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The Canadian Press - ONLINE EDITION

Ontario will give municipalities $190 million for ice storm cleanup

TORONTO - Ontario will provide up to $190 million to help hard-hit municipalities pay for the cleanup and recovery costs from the December ice storm, Municipal Affairs and Housing Minister Linda Jeffrey said Wednesday.

The money will be divided up among the 32 towns and cities across southern Ontario that requested financial help from the province, including Toronto, she said.

The costs include warming centres, additional police costs to manage the emergency and cleaning the debris left by the storm to ensure public safety, she said. But it won't cover the cost of replacing downed trees.

However, the municipalities had said the recovery efforts could cost more than $250 million, including $106 just for Toronto.

Those were preliminary figures and the province is still working with the municipalities to assess the damage and the full cost, Jeffrey said.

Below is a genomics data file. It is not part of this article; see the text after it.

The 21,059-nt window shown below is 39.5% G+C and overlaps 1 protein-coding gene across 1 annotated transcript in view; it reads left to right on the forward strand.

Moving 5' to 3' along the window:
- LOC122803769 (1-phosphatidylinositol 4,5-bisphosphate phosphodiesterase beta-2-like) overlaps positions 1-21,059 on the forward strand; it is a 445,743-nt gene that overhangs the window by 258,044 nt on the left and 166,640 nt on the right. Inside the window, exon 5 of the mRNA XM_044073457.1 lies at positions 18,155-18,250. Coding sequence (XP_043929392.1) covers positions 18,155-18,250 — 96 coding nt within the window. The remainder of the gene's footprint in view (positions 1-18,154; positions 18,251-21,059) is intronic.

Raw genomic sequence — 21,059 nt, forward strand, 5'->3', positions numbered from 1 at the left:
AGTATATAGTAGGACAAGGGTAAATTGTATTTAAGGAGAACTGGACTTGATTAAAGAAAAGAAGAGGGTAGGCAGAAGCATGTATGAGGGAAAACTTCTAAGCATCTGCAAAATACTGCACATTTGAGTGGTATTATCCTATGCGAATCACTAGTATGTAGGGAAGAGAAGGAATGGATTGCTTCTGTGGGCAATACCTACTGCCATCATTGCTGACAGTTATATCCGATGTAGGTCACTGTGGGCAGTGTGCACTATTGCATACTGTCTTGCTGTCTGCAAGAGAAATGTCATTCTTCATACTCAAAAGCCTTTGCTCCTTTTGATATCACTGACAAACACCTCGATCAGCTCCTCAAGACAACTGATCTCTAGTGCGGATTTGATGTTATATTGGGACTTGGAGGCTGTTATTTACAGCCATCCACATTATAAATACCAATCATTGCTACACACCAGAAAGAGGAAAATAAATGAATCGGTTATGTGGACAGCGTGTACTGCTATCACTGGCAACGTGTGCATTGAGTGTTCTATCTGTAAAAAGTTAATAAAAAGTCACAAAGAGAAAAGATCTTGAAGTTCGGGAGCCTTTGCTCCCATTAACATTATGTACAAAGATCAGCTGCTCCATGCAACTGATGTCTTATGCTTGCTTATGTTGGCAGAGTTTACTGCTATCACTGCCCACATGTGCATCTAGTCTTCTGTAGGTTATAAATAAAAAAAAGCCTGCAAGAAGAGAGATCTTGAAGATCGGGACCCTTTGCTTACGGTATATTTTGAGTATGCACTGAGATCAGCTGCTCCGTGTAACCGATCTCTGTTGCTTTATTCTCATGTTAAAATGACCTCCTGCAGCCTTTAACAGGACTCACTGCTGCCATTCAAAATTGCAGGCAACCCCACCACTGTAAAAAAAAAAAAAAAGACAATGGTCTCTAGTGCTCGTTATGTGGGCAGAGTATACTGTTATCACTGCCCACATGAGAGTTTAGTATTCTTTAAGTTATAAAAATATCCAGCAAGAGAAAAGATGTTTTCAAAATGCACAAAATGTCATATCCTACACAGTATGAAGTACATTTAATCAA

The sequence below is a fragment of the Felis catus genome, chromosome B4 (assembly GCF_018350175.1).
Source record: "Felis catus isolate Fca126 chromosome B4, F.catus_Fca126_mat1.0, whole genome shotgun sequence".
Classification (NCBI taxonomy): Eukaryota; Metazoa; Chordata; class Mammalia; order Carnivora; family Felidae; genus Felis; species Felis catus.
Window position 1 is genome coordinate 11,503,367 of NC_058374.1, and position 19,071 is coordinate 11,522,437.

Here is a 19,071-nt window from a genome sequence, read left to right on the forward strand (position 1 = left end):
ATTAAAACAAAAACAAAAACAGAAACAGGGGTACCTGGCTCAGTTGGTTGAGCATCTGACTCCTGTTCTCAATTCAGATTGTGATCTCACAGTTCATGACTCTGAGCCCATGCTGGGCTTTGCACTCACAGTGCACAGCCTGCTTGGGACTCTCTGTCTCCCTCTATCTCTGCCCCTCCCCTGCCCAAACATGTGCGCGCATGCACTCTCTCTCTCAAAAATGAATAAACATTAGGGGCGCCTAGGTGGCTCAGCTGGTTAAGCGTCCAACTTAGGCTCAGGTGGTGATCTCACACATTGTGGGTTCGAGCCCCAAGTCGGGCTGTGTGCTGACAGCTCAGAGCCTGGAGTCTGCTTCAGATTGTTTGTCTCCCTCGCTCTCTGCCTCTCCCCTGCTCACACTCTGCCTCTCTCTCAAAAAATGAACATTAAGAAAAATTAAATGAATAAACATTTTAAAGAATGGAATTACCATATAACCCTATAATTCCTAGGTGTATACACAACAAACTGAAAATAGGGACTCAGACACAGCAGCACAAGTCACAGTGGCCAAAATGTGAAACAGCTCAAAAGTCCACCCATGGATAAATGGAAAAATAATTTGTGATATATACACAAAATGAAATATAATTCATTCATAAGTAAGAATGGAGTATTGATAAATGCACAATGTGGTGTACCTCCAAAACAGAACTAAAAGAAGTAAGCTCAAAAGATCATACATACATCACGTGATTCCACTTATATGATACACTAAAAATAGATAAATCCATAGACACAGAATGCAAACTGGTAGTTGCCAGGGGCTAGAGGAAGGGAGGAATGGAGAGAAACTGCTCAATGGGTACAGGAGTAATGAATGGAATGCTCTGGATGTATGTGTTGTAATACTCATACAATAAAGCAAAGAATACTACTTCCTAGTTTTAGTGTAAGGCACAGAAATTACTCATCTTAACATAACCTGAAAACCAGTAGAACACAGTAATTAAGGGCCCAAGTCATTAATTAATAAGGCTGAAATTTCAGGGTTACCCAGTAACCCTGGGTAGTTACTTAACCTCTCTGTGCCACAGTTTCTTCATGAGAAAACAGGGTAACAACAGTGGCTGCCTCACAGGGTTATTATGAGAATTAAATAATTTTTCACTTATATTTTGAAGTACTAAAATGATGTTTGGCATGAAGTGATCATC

"I think we'll actually get them more than they've actually asked for," she said.

The money will likely flow within the next few months, Jeffrey said, but it's difficult to know since some municipalities are still cleaning up.

The storm downed trees and hydro lines, left hundreds of thousands of homes and businesses without power for days and stalled road and air travel.

Councils in many municipalities, including Toronto, Mississauga, Brampton, and Caledon, had voted to ask the province that they be declared disaster areas after the ice storm.

Mayors had asked the federal and Ontario governments to each cover a third of the cleanup costs from the storm, which left people shivering in the cold and dark for days until power was restored.

The municipal leaders said property taxes alone could not fund the recovery and gave the province until March 1 to respond.

Jeffrey said the province is seeking financial help from Ottawa, since the costs associated with the ice storm qualify under a federal program.

At least two big city leaders said they were pleased with the province's response.

"They listened and they responded," Mississauga Mayor Hazel McCallion said Wednesday in Ottawa. "What more can you ask for?"

Toronto is getting all the assistance it sought from the province, said deputy Toronto mayor Norm Kelly.

"This is not just good news, this is great news," he said. "I'm delighted to hear it."

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